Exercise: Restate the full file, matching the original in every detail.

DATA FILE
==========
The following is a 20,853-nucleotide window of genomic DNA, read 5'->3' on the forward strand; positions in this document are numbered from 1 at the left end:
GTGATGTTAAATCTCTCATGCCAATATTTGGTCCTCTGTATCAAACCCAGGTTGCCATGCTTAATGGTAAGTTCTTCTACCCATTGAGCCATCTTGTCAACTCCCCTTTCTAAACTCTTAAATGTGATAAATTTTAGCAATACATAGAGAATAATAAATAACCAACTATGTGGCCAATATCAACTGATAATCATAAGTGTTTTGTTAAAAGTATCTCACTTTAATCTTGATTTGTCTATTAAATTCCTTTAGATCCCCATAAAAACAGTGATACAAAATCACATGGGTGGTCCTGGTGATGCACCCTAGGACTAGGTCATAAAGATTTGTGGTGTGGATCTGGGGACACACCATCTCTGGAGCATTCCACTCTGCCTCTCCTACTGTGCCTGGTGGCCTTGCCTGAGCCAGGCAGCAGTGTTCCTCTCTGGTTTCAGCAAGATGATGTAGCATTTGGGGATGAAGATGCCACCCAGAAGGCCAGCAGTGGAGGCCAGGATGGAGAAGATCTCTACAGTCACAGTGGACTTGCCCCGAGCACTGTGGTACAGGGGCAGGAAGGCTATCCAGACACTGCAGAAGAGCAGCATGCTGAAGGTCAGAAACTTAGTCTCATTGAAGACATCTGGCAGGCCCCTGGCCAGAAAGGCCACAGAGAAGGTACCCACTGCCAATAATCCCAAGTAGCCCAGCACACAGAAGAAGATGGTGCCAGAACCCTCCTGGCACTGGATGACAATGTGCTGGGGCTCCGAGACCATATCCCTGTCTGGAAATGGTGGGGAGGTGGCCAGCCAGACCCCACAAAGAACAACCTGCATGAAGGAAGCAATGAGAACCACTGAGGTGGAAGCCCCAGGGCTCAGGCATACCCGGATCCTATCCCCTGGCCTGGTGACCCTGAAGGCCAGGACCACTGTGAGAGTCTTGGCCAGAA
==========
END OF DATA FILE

The following is a 20,853-nucleotide window of genomic DNA, read 5'->3' on the forward strand; positions in this document are numbered from 1 at the left end:
GTGATGTTAAATCTCTCATGCCAATATTTGGTCCTCTGTATCAAACCCAGGTTGCCATGCTTAATGGTAAGTTCTTCTACCCATTGAGCCATCTTGTCAACTCCCCTTTCTAAACTCTTAAATGTGATAAATTTTAGCAATACATAGAGAATAATAAATAACCAACTATGTGGCCAATATCAACTGATAATCATAAGTGTTTTGTTAAAAGTATCTCACTTTAATCTTGATTTGTCTATTAAATTCCTTTAGATCCCCATAAAAACAGTGATACAAAATCACATGGGTGGTCCTGGTGATGCACCCTAGGACTAGGTCATAAAGATTTGTGGTGTGGATCTGGGGACACACCATCTCTGGAGCATTCCACTCTGCCTCTCCTACTGTGCCTGGTGGCCTTGCCTGAGCCAGGCAGCAGTGTTCCTCTCTGGTTTCAGCAAGATGATGTAGCATTTGGGGATGAAGATGCCACCCAGAAGGCCAGCAGTGGAGGCCAGGATGGAGAAGATCTCTACAGTCACAGTGGACTTGCCCCGAGCACTGTGGTACAGGGGCAGGAAGGCTATCCAGACACTGCAGAAGAGCAGCATGCTGAAGGTCAGAAACTTAGTCTCATTGAAGACATCTGGCAGGCCCCTGGCCAGAAAGGCCACAGAGAAGGTACCCACTGCCAATAATCCCAAGTAGCCCAGCACACAGAAGAAGATGGTGCCAGAACCCTCCTGGCACTGGATGACAATGTGCTGGGGCTCCGAGACCATATCCCTGTCTGGAAATGGTGGGGAGGTGGCCAGCCAGACCCCACAAAGAACAACCTGCATGAAGGAAGCAATGAGAACCACTGAGGTGGAAGCCCCAGGGCTCAGGCATACCCGGATCCTATCCCCTGGCCTGGTGACCCTGAAGGCCAGGACCACTGTGAGAGTCTTGGCCAGAA